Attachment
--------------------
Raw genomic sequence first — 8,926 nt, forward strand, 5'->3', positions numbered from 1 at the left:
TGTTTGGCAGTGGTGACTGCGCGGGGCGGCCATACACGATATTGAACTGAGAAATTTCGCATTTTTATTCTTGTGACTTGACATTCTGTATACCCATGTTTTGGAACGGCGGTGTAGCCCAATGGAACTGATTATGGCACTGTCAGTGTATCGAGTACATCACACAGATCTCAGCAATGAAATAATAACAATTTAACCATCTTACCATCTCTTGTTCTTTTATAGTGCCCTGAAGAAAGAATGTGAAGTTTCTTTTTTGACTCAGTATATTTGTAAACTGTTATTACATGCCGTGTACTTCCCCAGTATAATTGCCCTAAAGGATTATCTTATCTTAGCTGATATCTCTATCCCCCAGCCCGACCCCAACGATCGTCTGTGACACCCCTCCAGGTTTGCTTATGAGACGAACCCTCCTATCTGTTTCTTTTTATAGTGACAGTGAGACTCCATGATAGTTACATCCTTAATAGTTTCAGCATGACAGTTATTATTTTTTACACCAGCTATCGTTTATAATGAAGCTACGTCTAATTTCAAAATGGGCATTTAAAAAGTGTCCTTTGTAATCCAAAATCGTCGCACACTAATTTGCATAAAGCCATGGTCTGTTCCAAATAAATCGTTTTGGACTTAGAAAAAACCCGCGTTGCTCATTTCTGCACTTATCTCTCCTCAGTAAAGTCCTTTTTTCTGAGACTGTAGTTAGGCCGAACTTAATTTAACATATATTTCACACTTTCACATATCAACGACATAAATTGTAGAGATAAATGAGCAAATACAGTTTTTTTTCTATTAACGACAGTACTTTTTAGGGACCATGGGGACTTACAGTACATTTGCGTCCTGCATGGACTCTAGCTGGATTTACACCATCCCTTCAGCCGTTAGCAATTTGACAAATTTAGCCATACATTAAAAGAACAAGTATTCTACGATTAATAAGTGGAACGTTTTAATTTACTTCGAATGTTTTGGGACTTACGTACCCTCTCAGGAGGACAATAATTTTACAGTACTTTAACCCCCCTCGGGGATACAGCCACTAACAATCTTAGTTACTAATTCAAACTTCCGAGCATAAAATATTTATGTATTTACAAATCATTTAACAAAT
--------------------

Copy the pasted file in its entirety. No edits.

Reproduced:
Raw genomic sequence first — 8,926 nt, forward strand, 5'->3', positions numbered from 1 at the left:
TGTTTGGCAGTGGTGACTGCGCGGGGCGGCCATACACGATATTGAACTGAGAAATTTCGCATTTTTATTCTTGTGACTTGACATTCTGTATACCCATGTTTTGGAACGGCGGTGTAGCCCAATGGAACTGATTATGGCACTGTCAGTGTATCGAGTACATCACACAGATCTCAGCAATGAAATAATAACAATTTAACCATCTTACCATCTCTTGTTCTTTTATAGTGCCCTGAAGAAAGAATGTGAAGTTTCTTTTTTGACTCAGTATATTTGTAAACTGTTATTACATGCCGTGTACTTCCCCAGTATAATTGCCCTAAAGGATTATCTTATCTTAGCTGATATCTCTATCCCCCAGCCCGACCCCAACGATCGTCTGTGACACCCCTCCAGGTTTGCTTATGAGACGAACCCTCCTATCTGTTTCTTTTTATAGTGACAGTGAGACTCCATGATAGTTACATCCTTAATAGTTTCAGCATGACAGTTATTATTTTTTACACCAGCTATCGTTTATAATGAAGCTACGTCTAATTTCAAAATGGGCATTTAAAAAGTGTCCTTTGTAATCCAAAATCGTCGCACACTAATTTGCATAAAGCCATGGTCTGTTCCAAATAAATCGTTTTGGACTTAGAAAAAACCCGCGTTGCTCATTTCTGCACTTATCTCTCCTCAGTAAAGTCCTTTTTTCTGAGACTGTAGTTAGGCCGAACTTAATTTAACATATATTTCACACTTTCACATATCAACGACATAAATTGTAGAGATAAATGAGCAAATACAGTTTTTTTTCTATTAACGACAGTACTTTTTAGGGACCATGGGGACTTACAGTACATTTGCGTCCTGCATGGACTCTAGCTGGATTTACACCATCCCTTCAGCCGTTAGCAATTTGACAAATTTAGCCATACATTAAAAGAACAAGTATTCTACGATTAATAAGTGGAACGTTTTAATTTACTTCGAATGTTTTGGGACTTACGTACCCTCTCAGGAGGACAATAATTTTACAGTACTTTAACCCCCCTCGGGGATACAGCCACTAACAATCTTAGTTACTAATTCAAACTTCCGAGCATAAAATATTTATGTATTTACAAATCATTTAACAAAT